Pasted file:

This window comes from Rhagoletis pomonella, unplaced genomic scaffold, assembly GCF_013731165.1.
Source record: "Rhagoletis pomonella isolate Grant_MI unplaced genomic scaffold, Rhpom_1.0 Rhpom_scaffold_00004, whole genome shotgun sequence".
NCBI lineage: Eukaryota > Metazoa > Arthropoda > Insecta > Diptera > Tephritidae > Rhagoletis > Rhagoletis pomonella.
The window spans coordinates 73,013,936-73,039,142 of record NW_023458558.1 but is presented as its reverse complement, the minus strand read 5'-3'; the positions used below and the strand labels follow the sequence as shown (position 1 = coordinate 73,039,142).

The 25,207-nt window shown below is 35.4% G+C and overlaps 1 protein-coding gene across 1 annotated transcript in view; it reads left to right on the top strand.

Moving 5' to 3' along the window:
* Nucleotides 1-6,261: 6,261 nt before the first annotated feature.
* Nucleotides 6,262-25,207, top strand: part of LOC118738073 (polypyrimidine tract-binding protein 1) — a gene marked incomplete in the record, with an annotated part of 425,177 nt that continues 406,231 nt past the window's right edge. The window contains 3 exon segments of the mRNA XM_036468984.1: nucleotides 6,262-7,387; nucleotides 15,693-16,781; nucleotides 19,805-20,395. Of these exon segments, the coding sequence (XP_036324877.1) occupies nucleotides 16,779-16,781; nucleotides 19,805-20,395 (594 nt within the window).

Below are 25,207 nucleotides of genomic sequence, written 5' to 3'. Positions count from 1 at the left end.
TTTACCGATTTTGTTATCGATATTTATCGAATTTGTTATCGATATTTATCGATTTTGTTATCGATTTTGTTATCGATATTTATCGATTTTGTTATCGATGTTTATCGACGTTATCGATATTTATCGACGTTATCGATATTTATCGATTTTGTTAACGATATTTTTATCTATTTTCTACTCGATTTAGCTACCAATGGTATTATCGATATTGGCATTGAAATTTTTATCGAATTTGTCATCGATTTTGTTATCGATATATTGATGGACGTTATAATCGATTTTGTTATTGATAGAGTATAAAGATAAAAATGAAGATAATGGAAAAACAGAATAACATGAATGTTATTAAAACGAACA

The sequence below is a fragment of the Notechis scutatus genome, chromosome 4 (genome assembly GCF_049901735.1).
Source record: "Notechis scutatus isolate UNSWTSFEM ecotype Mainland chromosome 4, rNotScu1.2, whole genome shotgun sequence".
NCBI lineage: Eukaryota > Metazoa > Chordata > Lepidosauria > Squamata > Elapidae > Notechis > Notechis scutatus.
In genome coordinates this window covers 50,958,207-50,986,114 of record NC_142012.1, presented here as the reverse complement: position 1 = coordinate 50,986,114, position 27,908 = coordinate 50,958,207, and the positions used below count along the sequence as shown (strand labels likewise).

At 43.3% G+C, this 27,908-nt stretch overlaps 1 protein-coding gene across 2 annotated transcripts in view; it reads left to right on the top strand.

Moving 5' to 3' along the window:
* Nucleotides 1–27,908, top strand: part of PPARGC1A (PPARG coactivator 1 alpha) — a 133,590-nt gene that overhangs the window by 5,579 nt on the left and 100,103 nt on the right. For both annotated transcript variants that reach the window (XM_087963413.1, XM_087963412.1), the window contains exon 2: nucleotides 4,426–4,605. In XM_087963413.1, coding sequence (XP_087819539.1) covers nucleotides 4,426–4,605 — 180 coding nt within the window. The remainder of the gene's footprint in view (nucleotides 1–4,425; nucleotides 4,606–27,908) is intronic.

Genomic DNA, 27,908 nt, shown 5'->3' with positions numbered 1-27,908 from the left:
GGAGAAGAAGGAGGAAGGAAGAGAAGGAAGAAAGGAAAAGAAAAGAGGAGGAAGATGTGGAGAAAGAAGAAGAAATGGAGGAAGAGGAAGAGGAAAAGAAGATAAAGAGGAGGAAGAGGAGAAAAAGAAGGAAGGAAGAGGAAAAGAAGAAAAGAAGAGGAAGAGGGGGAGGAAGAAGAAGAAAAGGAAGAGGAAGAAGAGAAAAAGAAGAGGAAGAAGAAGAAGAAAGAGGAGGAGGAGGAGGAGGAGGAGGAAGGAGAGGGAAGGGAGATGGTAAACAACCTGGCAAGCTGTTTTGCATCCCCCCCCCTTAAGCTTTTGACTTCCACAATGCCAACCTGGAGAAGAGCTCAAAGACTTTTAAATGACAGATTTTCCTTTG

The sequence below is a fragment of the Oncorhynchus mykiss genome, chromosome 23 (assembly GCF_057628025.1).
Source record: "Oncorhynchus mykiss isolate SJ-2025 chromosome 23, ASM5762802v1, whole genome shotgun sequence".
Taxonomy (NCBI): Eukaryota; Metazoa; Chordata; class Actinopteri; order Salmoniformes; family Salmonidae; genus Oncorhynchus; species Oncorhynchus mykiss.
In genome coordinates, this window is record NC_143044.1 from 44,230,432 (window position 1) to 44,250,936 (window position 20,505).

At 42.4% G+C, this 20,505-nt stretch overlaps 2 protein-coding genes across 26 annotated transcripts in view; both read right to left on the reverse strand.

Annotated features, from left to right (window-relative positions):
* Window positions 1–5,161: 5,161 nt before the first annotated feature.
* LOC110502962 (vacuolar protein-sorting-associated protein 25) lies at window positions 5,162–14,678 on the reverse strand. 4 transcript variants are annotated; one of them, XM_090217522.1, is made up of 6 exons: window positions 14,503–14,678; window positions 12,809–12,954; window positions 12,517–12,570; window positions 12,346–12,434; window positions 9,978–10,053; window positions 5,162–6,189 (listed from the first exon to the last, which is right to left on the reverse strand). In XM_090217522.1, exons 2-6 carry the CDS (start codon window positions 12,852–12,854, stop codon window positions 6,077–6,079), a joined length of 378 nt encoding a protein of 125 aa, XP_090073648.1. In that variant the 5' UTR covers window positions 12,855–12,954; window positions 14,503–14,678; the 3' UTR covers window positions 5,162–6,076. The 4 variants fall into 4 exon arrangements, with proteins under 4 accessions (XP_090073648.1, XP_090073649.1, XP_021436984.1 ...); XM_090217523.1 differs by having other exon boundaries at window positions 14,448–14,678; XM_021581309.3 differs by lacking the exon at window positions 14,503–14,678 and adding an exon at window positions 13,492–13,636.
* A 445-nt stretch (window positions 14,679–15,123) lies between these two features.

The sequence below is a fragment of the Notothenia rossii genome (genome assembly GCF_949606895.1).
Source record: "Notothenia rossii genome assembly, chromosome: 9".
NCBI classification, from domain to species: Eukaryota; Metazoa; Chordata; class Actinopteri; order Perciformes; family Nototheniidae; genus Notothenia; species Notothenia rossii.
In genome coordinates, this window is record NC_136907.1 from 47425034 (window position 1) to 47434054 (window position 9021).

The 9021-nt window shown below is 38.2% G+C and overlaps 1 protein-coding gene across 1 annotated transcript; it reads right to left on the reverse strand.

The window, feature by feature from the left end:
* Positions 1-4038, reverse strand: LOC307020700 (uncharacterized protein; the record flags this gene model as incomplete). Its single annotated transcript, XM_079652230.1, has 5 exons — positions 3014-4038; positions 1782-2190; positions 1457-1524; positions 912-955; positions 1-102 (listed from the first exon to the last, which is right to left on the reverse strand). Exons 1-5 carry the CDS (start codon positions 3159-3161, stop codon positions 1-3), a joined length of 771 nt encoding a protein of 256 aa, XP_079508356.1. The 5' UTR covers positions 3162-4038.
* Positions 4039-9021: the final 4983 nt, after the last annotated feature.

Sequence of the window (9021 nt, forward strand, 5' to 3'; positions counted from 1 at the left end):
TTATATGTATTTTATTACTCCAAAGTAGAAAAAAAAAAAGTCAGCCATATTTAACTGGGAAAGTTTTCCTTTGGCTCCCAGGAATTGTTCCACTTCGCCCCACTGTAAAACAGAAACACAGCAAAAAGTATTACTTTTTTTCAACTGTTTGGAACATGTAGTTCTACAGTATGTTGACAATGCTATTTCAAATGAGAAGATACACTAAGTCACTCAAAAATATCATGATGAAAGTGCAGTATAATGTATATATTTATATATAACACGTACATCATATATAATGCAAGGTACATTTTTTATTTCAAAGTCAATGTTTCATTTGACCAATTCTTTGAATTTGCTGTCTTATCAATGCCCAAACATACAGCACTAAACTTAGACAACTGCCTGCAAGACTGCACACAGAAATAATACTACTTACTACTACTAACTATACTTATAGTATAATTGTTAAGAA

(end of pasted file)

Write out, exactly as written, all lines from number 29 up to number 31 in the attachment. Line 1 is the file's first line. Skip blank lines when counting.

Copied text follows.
The sequence below is a fragment of the Notothenia rossii genome (genome assembly GCF_949606895.1).
Source record: "Notothenia rossii genome assembly, chromosome: 9".
NCBI classification, from domain to species: Eukaryota; Metazoa; Chordata; class Actinopteri; order Perciformes; family Nototheniidae; genus Notothenia; species Notothenia rossii.